The World Health Organization predicts that 20,000 people could be inflected with Ebola before the epidemic runs its course in West Africa, but how do you fight a deadly virus without basic medical equipment like gloves?

Dr. Timothy Flanigan, a Providence, R.I.-based infectious-disease expert, who is also a Catholic deacon, explained the struggle to contain the Ebola virus in West Africa with the Register and discussed his plans for bringing vital medical equipment to help St. Joseph Catholic Hospital in Monrovia, Liberia, renew its efforts to treat patients who have contracted the virus.

Deacon Flanigan is a professor of medicine at Alpert Medical School at Brown University. He has extensive experience providing care for patients with HIV and AIDS in different settings, including prisons. A husband and father of five, he was ordained as a deacon last year in the Diocese of Providence.

On Aug. 30, Deacon Flanigan will travel to Liberia, one of several West African countries battling Ebola, with medical and food supplies for St. Joseph Catholic Hospital in Monrovia, the capital.

On Aug. 27, he spoke with Register senior editor Joan Frawley Desmond about his upcoming medical mission.


According to the latest figures from the World Health Organization, 1,426 of the 2,615 people in West Africa who contracted Ebola have died thus far, and about half of the patients who died came from Liberia. Can you explain why Ebola is so infectious?

Ebola is like a number of viruses that occur in animals and can spill over into humans. Even common viruses, like influenza, can spill over into humans.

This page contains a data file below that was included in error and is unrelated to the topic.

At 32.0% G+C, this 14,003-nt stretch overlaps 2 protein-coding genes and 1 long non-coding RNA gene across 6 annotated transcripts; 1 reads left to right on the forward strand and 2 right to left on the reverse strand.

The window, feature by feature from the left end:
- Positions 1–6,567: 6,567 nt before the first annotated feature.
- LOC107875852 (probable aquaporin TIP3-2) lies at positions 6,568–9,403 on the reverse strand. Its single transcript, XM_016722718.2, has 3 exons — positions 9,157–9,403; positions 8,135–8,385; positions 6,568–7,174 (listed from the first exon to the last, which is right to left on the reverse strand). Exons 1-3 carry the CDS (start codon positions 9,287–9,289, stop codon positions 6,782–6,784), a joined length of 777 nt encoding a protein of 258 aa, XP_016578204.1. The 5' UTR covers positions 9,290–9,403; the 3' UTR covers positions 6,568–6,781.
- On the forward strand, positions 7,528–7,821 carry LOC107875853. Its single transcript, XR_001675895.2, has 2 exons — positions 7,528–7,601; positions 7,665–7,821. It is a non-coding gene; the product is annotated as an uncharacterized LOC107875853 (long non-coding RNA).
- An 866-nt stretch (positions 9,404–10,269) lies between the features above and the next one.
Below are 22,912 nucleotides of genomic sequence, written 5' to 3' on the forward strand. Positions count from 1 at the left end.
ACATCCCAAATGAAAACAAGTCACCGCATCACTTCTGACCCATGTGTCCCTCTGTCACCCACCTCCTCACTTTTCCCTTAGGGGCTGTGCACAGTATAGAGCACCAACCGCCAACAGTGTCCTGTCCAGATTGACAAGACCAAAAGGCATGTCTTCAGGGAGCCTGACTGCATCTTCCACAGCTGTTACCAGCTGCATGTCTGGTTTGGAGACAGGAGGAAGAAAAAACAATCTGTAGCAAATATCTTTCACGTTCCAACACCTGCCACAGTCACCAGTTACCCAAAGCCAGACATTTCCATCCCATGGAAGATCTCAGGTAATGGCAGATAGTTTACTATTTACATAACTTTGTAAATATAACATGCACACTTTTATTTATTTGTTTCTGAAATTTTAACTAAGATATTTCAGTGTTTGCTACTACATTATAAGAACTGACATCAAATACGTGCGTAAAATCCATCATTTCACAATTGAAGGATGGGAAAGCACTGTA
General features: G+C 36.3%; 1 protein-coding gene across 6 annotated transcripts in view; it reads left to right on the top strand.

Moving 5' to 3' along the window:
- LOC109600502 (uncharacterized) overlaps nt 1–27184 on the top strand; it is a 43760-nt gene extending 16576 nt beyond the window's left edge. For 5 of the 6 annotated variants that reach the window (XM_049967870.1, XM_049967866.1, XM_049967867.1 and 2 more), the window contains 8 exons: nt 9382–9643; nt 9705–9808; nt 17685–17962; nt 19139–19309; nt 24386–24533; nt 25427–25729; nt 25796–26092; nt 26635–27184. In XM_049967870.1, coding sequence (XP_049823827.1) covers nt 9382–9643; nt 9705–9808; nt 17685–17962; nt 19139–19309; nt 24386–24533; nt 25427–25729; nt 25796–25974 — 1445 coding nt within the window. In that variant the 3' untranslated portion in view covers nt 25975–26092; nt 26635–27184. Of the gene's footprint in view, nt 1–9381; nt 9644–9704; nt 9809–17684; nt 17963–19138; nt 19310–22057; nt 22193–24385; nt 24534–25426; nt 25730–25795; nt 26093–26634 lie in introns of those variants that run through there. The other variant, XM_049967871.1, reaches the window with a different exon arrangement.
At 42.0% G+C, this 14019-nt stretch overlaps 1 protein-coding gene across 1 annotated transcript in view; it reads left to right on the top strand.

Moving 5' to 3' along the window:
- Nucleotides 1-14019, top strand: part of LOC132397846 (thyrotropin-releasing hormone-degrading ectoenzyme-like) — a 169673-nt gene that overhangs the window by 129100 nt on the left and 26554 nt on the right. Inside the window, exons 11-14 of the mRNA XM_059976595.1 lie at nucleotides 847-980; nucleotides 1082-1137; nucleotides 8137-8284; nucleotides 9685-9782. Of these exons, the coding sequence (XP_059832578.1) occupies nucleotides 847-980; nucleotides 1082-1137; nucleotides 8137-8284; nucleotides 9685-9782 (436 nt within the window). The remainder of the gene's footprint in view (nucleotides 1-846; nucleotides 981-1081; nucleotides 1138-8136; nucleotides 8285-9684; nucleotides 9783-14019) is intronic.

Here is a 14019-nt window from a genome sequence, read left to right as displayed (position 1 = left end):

What makes Ebola so challenging and scary is that the rate of viral replication is highest when someone is ill. By contrast, some viruses, like influenza, are transmissible before the patient shows any symptoms.

Given that patients with Ebola are more infectious once they are symptomatic, it is vital to adopt good infection control to prevent transmission of the virus to health-care providers.

When you have Ebola, your bodily fluids are all infectious, and the hospital needs to have personal protective equipment that can limit the spread of Ebola: gloves, gowns, masks and goggles.


But many hospitals in Liberia and elsewhere do not have that protective gear. Is that why many health-care workers have died and why hospitals have closed in the midst of the epidemic?

The reason why the medical community’s response to Ebola fell apart in the West African countries of Guinea, Sierra Leone and Liberia, as well as a small part of Nigeria, is because they did not have the personal protective equipment, including gloves, in their health-care facilities. When such equipment is not available, hospitals don’t develop a culture of infection control.

Further, medical personnel in these West African countries have not seen Ebola before and were caught unawares.

Finally, the epidemic in the past has tended to break out in rural villages, and it is easier to move in and work with people who are in a village. This epidemic has spread in dense, urban areas that do not have clean water and where it is almost impossible to practice good hygiene.

That is the big picture.


How have public-health officials in Liberia and elsewhere tried to educate people about the proper way to care for the dead and prepare them for burial?

When someone is dying, we normally kiss him on the cheek and want to hold him. That is natural. But with Ebola, that is not possible. After someone dies, his body is still infectious.

 You can be with someone you love, but you have to wear personal protective equipment, and that can be made available.


Why have hospitals closed?

So many of the health-care workers have died or become sick in major hospitals that they have had to close them.